|Coordinates: 21°09′36″N 79°04′48″E / 21.16000°N 79.08000°ECoordinates: 21°09′36″N 79°04′48″E / 21.16000°N 79.08000°E|
|Districts||1. Bhandara, 2. Chandrapur, 3. Gadchiroli, 4. Gondia, 5. Nagpur, 6. Wardha|
|• Commissioner Nagpur Division||Vijayalakshmi Bidari IAS|
|• Police Commissioner Nagpur Division||NA|
|• All Guardian Minister Nagpur Division||
|• All District Collector's Nagpur Division||
|• All MP's Nagpur Division||NA|
|• Total||51,336 km2 (19,821 sq mi)|
|• Under irrigation||4,820 km2 (1,860 sq mi)|
The Nagpur Division is one of six administrative divisions of the state of Maharashtra in India. Nagpur is the easternmost division in the state, with an administrative headquarters in the city of Nagpur. It covers 51,336 km² (19,821 mi²). The Amravati and Nagpur divisions make up the Vidarbha region.
Two airports, Dr. Babasaheb Ambedkar International Airport and Gondia Airport, are located here.
Nagpur Division was created in 1861, when the Central Provinces administrative division of British India was created by merging the Nagpur Province and the Saugor and Nerbudda Territories. Before 1861, Nagpur Division had been part of Nagpur Province, which had been created after the Nagpur kingdom was annexed by the British in 1853 by means of the Doctrine of lapse. The British Nagpur Division included the current districts as well as Balaghat District, currently part of Madhya Pradesh.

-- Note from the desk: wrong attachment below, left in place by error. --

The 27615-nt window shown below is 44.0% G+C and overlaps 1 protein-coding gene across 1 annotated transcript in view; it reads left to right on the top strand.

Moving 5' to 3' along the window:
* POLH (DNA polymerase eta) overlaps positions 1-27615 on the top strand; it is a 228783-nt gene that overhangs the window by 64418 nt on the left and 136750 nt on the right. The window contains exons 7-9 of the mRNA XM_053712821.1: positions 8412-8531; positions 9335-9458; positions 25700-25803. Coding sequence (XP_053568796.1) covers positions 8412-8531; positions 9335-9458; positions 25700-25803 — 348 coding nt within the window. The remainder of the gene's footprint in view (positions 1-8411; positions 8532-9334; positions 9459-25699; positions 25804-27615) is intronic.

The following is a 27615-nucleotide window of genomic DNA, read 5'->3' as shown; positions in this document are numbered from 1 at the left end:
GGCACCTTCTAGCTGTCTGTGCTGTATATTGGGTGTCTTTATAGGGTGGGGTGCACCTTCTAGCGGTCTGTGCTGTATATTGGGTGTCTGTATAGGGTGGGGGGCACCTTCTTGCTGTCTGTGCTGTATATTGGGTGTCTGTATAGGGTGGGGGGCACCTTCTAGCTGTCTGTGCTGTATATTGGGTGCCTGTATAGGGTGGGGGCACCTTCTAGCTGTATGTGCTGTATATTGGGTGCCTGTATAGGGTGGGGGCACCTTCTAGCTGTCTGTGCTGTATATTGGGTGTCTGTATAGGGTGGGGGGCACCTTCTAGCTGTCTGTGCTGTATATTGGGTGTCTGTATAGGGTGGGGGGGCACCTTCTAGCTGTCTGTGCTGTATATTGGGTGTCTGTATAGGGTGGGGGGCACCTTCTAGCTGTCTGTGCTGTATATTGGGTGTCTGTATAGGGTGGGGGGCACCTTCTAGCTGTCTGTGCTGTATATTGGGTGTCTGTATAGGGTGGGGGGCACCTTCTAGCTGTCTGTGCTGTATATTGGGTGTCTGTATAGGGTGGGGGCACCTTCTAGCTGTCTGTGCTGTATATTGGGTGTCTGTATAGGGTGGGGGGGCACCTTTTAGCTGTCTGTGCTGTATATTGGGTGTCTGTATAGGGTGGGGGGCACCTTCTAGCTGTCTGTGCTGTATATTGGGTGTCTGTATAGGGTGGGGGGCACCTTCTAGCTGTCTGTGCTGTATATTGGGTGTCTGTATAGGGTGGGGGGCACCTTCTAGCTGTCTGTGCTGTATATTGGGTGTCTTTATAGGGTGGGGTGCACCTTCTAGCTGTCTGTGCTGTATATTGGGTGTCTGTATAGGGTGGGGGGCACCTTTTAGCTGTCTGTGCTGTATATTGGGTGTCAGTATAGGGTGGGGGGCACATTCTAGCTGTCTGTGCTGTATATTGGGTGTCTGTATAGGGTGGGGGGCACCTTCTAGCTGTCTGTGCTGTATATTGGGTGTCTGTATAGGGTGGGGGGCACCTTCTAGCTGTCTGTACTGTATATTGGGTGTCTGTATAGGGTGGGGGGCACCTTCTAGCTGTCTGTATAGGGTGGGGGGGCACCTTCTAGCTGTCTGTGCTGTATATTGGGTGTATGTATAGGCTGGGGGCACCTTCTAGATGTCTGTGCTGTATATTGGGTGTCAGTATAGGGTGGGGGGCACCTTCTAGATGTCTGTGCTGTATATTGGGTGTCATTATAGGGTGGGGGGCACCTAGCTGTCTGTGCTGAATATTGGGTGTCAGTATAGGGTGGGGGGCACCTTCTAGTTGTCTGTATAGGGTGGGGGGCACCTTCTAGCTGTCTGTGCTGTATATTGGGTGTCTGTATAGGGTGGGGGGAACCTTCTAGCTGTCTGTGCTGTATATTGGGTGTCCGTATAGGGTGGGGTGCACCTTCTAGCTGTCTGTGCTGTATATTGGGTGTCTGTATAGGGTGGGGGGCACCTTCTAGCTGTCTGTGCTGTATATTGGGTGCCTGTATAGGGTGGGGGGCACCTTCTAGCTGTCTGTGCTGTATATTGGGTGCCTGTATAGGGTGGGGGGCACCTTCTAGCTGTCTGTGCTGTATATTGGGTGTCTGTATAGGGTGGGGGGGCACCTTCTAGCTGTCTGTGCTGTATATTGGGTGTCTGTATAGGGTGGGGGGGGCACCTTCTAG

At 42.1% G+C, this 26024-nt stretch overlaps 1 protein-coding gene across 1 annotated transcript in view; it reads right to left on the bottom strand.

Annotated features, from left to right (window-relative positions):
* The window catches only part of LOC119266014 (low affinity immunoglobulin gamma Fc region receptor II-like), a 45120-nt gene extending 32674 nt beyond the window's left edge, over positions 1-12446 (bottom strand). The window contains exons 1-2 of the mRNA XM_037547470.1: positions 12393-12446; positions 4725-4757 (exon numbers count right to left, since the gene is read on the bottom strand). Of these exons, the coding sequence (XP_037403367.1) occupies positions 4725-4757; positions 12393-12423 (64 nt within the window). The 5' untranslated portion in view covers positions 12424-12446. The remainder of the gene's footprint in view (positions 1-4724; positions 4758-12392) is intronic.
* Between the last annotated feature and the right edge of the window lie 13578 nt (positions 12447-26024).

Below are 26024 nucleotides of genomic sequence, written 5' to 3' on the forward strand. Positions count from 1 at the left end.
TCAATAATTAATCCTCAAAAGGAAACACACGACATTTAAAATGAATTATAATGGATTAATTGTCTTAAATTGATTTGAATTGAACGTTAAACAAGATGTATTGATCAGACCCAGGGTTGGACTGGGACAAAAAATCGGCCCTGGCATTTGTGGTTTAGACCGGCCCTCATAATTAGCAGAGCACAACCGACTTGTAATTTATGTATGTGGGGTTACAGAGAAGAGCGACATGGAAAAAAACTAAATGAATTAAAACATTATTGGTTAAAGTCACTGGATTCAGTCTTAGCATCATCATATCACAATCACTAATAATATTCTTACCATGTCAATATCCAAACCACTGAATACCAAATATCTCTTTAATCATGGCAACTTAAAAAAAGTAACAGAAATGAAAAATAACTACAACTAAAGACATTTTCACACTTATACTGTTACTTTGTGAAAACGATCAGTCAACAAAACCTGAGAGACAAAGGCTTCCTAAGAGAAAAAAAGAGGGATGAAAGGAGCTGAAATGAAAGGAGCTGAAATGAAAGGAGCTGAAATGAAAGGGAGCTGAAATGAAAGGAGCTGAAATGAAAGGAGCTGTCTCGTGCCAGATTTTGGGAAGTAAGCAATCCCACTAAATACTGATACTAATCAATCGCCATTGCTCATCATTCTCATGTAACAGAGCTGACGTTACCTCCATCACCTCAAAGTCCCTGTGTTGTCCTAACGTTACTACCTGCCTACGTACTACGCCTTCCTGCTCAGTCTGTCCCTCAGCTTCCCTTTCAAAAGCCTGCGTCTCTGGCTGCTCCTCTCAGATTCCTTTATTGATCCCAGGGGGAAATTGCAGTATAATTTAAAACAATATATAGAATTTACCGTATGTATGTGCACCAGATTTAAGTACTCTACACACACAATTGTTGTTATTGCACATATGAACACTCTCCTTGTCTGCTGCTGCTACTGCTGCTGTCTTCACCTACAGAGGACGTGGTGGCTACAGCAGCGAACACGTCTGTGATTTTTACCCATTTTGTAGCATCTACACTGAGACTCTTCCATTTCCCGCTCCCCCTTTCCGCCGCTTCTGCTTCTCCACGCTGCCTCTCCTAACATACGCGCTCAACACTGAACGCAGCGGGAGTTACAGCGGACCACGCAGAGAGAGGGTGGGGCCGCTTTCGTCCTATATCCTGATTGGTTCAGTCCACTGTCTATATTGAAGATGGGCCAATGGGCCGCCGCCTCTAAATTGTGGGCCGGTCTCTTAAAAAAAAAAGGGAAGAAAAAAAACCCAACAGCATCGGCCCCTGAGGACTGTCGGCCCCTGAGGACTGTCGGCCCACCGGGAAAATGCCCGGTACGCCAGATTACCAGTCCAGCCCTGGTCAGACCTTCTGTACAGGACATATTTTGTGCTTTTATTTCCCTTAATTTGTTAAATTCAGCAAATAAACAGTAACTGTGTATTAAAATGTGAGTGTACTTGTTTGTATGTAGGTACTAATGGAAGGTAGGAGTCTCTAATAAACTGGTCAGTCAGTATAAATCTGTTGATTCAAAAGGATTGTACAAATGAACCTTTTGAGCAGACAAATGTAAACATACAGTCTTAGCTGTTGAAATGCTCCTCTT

After Indian Independence, The Central Provinces and Berar (Nagpur and Amravati divisions) became the new state of Madhya Pradesh. The Indian states were reorganised along linguistic lines in 1956, and on 1 November, Nagpur and Amravati divisions were transferred to Bombay State, while Balaghat District remained in Madhya Pradesh. The Marathi-speaking portion of Bombay State became Maharashtra in 1960.
Administration, Districts, and Talukas
Nagpur Division has 6 districts. Following table shows the districts of Nagpur Division and their talukas:
|Name of Division
|Nagpur City||District website|
|Total Districts = 6||Total Sub-Divisions = 31||Total Talukas = 64|
- ^ "History; Gazetteer, 1966". Archived from the original on 3 March 2016. Retrieved 24 June 2014.
- ^ Hunter, William Wilson, Sir, et al. (1908). Imperial Gazetteer of India, 1908-1931; Clarendon Press, Oxford